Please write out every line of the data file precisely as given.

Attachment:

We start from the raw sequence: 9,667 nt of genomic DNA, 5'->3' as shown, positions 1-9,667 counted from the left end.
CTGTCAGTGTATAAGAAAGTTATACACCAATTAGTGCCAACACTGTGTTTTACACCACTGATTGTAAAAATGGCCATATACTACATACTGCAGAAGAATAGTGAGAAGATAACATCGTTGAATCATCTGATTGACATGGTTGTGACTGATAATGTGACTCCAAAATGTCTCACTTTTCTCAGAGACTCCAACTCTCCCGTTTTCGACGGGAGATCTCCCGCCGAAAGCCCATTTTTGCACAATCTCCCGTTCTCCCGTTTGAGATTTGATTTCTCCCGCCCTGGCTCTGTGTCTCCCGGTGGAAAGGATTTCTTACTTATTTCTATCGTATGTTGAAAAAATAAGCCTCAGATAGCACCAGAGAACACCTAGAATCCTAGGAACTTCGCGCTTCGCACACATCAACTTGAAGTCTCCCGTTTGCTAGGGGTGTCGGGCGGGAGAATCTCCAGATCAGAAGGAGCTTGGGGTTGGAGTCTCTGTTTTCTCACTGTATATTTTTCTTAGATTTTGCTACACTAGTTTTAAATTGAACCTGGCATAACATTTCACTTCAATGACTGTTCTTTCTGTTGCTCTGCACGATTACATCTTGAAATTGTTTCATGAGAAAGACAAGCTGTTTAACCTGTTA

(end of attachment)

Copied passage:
We start from the raw sequence: 9,667 nt of genomic DNA, 5'->3' as shown, positions 1-9,667 counted from the left end.
CTGTCAGTGTATAAGAAAGTTATACACCAATTAGTGCCAACACTGTGTTTTACACCACTGATTGTAAAAATGGCCATATACTACATACTGCAGAAGAATAGTGAGAAGATAACATCGTTGAATCATCTGATTGACATGGTTGTGACTGATAATGTGACTCCAAAATGTCTCACTTTTCTCAGAGACTCCAACTCTCCCGTTTTCGACGGGAGATCTCCCGCCGAAAGCCCATTTTTGCACAATCTCCCGTTCTCCCGTTTGAGATTTGATTTCTCCCGCCCTGGCTCTGTGTCTCCCGGTGGAAAGGATTTCTTACTTATTTCTATCGTATGTTGAAAAAATAAGCCTCAGATAGCACCAGAGAACACCTAGAATCCTAGGAACTTCGCGCTTCGCACACATCAACTTGAAGTCTCCCGTTTGCTAGGGGTGTCGGGCGGGAGAATCTCCAGATCAGAAGGAGCTTGGGGTTGGAGTCTCTGTTTTCTCACTGTATATTTTTCTTAGATTTTGCTACACTAGTTTTAAATTGAACCTGGCATAACATTTCACTTCAATGACTGTTCTTTCTGTTGCTCTGCACGATTACATCTTGAAATTGTTTCATGAGAAAGACAAGCTGTTTAACCTGTTA